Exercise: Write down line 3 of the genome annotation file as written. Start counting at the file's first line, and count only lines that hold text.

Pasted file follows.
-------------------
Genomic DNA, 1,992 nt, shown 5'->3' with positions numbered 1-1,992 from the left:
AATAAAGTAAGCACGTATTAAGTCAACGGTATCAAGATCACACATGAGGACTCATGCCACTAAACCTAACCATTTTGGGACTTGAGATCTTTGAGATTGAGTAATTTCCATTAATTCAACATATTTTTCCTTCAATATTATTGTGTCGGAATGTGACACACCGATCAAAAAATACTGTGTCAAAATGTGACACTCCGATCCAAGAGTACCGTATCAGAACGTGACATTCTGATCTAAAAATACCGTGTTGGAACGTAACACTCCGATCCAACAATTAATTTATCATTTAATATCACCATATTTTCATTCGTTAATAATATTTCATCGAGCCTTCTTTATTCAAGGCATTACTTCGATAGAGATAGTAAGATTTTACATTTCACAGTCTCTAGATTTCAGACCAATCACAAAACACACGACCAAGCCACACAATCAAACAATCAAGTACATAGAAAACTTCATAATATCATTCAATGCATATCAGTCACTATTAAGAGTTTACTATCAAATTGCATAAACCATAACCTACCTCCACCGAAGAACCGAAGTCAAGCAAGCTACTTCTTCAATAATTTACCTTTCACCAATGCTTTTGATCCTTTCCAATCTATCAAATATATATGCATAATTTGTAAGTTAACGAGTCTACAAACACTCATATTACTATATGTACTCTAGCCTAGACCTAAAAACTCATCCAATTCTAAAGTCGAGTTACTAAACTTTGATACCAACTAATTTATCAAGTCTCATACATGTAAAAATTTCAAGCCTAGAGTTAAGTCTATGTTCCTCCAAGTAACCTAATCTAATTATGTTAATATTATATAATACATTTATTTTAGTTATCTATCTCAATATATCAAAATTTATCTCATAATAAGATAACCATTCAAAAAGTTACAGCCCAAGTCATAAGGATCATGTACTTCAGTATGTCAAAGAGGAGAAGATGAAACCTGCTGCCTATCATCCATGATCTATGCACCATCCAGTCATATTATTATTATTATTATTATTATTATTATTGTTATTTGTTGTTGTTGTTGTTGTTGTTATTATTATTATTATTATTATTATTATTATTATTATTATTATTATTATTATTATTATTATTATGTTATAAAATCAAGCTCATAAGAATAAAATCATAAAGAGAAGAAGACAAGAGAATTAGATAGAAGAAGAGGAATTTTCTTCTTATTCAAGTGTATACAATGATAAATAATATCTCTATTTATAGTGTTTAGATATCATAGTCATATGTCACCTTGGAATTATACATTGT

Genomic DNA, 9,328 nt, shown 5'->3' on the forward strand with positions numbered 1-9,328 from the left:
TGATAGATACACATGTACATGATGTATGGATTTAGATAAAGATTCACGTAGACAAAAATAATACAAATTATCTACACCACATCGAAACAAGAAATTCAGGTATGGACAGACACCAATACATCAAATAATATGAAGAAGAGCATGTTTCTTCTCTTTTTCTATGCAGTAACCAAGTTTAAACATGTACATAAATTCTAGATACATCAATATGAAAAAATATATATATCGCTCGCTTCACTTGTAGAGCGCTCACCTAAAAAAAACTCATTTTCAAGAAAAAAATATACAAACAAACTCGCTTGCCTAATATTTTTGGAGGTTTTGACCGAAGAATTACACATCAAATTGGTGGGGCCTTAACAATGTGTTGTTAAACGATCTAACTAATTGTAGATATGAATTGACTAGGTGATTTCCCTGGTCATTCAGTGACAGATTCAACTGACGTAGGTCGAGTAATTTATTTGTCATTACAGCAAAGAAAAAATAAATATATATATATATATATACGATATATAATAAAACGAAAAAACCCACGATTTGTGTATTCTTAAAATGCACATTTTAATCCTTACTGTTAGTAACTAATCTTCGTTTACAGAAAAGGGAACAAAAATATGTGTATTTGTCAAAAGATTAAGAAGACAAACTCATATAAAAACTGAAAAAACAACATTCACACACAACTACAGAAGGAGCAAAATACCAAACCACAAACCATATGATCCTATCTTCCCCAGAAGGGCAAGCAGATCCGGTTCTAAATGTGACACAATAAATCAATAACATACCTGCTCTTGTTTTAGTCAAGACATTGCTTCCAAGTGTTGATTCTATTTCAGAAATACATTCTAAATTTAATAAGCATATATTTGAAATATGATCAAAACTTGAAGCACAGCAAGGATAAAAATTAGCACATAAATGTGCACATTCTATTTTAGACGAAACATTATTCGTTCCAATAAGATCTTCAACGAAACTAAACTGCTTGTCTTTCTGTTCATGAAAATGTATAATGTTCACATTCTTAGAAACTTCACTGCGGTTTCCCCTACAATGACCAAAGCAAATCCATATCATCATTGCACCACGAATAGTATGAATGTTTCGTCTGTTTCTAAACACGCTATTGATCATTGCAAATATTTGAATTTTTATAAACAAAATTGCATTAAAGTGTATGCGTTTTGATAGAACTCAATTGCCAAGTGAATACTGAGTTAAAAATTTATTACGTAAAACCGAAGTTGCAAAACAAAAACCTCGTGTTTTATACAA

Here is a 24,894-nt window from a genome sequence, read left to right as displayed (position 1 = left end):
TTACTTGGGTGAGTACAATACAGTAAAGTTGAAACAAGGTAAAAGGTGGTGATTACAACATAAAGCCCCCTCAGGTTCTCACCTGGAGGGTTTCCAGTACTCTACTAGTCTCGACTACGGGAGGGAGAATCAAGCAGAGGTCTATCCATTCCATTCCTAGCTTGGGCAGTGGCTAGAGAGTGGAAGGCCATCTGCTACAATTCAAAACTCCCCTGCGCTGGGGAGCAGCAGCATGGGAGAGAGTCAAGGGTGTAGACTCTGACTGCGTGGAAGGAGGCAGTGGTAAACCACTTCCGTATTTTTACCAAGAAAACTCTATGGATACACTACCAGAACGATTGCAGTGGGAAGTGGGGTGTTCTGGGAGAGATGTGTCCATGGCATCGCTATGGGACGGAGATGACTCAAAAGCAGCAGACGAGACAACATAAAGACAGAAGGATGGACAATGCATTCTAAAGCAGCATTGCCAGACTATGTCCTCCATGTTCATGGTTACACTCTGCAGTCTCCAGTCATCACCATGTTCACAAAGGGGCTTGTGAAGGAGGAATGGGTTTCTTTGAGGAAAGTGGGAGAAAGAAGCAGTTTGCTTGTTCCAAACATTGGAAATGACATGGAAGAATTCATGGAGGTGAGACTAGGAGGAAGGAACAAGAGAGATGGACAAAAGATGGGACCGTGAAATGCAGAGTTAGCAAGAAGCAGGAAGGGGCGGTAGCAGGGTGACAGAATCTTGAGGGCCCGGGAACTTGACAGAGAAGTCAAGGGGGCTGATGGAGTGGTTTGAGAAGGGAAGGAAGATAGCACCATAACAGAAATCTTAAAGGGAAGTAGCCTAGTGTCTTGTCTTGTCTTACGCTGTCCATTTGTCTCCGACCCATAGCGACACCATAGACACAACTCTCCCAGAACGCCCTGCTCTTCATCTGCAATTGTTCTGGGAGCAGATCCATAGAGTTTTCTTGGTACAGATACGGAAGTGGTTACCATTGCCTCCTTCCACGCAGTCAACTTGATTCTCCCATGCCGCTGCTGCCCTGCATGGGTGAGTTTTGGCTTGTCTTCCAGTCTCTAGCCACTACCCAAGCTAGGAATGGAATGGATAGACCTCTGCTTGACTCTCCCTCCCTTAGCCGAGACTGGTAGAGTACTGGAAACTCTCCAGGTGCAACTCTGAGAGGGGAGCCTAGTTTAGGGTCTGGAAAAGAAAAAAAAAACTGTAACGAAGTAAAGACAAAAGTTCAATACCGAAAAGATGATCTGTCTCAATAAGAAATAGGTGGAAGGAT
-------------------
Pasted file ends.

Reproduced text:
Genomic DNA, 9,328 nt, shown 5'->3' on the forward strand with positions numbered 1-9,328 from the left: